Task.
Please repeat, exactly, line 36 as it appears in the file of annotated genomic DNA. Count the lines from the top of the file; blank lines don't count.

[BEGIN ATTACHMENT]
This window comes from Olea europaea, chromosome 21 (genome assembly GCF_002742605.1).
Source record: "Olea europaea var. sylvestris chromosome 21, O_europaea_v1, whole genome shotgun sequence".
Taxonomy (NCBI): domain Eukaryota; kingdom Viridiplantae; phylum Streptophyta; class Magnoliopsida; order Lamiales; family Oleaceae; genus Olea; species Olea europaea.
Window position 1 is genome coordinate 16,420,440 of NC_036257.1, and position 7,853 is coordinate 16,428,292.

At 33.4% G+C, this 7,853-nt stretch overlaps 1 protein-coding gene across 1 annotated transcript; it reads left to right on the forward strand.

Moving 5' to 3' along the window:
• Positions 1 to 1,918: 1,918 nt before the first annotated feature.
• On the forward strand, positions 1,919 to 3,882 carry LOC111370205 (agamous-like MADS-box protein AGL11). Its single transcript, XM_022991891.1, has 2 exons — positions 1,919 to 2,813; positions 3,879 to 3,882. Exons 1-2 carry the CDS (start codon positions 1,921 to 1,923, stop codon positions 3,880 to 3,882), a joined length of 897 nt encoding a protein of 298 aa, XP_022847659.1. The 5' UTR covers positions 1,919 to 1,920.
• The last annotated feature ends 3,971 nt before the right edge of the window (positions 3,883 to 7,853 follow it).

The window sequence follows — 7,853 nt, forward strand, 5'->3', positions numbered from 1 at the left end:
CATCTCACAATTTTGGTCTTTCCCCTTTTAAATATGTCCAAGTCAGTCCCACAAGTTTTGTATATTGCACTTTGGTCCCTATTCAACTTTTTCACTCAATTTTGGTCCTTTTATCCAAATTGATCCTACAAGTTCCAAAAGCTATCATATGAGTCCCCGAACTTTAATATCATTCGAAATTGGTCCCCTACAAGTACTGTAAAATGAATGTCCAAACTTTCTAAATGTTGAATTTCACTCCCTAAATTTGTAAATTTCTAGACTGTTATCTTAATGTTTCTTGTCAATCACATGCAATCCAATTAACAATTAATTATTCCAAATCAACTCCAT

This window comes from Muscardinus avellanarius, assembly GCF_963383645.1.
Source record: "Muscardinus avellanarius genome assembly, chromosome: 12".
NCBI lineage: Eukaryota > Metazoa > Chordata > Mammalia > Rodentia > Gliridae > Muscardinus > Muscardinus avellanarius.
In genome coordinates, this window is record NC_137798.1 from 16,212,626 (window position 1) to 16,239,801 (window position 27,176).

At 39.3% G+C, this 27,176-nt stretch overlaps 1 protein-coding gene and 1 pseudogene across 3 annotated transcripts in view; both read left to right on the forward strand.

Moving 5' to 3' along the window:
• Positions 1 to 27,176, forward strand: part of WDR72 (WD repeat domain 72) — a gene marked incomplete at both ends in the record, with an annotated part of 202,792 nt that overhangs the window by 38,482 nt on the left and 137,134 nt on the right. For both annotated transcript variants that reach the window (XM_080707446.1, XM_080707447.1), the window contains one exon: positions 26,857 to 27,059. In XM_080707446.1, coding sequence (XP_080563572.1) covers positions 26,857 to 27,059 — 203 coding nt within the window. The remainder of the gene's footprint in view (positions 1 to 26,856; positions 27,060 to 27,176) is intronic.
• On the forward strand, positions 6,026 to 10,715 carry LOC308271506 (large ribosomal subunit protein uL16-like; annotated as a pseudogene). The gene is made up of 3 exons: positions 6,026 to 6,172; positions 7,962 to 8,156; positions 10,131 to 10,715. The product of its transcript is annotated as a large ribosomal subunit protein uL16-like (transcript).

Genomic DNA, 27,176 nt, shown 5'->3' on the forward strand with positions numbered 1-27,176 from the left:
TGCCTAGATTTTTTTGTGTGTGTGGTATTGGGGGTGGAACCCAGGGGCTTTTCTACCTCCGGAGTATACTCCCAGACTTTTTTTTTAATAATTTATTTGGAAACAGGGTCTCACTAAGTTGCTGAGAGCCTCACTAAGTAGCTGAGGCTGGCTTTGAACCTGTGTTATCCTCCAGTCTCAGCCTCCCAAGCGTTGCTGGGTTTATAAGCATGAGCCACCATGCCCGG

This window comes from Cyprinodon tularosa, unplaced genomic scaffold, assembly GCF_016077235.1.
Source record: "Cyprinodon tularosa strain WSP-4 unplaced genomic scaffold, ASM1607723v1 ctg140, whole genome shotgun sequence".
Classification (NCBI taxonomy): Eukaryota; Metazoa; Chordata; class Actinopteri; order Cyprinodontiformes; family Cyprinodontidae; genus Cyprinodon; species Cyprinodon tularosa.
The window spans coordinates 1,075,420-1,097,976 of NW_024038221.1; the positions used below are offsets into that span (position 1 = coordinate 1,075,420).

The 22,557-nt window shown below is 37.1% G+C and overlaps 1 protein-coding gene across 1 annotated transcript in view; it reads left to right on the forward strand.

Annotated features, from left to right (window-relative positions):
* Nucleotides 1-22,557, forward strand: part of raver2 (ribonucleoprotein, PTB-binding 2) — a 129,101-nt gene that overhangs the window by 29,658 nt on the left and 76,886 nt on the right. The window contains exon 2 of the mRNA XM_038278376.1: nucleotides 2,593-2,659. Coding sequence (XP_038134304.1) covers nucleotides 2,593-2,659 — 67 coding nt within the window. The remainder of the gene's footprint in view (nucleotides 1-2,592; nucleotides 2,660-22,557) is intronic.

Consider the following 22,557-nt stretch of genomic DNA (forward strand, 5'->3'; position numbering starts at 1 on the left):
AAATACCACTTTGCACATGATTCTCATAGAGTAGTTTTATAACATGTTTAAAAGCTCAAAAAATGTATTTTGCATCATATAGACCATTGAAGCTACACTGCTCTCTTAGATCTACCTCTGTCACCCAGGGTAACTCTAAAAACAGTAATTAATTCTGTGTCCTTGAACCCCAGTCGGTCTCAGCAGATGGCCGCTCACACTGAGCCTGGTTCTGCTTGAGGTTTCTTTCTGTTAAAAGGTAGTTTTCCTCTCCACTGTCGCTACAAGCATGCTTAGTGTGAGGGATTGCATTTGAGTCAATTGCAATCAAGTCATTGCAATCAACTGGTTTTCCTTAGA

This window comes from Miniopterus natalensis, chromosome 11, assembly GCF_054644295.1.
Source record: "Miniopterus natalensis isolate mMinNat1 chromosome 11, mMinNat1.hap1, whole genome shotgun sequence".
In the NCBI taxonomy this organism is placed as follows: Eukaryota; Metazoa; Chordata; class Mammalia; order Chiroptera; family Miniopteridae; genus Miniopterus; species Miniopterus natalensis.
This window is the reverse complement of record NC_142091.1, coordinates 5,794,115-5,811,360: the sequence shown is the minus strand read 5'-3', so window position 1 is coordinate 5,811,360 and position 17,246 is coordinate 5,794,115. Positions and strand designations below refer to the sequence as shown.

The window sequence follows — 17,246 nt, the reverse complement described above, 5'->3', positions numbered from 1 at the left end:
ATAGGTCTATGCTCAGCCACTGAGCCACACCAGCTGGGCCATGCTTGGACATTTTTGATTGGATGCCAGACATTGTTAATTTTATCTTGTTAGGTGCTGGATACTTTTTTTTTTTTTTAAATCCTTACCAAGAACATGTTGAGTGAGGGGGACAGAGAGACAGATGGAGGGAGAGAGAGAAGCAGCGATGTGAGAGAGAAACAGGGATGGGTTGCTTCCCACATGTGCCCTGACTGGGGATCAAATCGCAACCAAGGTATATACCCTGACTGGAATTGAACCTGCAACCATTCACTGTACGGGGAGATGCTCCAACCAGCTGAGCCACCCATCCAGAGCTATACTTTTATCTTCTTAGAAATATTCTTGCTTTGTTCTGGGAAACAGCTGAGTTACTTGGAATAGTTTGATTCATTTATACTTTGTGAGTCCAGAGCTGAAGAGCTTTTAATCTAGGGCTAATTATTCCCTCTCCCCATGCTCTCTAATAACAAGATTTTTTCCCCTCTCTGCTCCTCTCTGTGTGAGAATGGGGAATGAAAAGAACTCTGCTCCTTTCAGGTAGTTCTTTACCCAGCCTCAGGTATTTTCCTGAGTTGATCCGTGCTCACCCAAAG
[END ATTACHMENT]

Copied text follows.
ATAGGTCTATGCTCAGCCACTGAGCCACACCAGCTGGGCCATGCTTGGACATTTTTGATTGGATGCCAGACATTGTTAATTTTATCTTGTTAGGTGCTGGATACTTTTTTTTTTTTTTAAATCCTTACCAAGAACATGTTGAGTGAGGGGGACAGAGAGACAGATGGAGGGAGAGAGAGAAGCAGCGATGTGAGAGAGAAACAGGGATGGGTTGCTTCCCACATGTGCCCTGACTGGGGATCAAATCGCAACCAAGGTATATACCCTGACTGGAATTGAACCTGCAACCATTCACTGTACGGGGAGATGCTCCAACCAGCTGAGCCACCCATCCAGAGCTATACTTTTATCTTCTTAGAAATATTCTTGCTTTGTTCTGGGAAACAGCTGAGTTACTTGGAATAGTTTGATTCATTTATACTTTGTGAGTCCAGAGCTGAAGAGCTTTTAATCTAGGGCTAATTATTCCCTCTCCCCATGCTCTCTAATAACAAGATTTTTTCCCCTCTCTGCTCCTCTCTGTGTGAGAATGGGGAATGAAAAGAACTCTGCTCCTTTCAGGTAGTTCTTTACCCAGCCTCAGGTATTTTCCTGAGTTGATCCGTGCTCACCCAAAG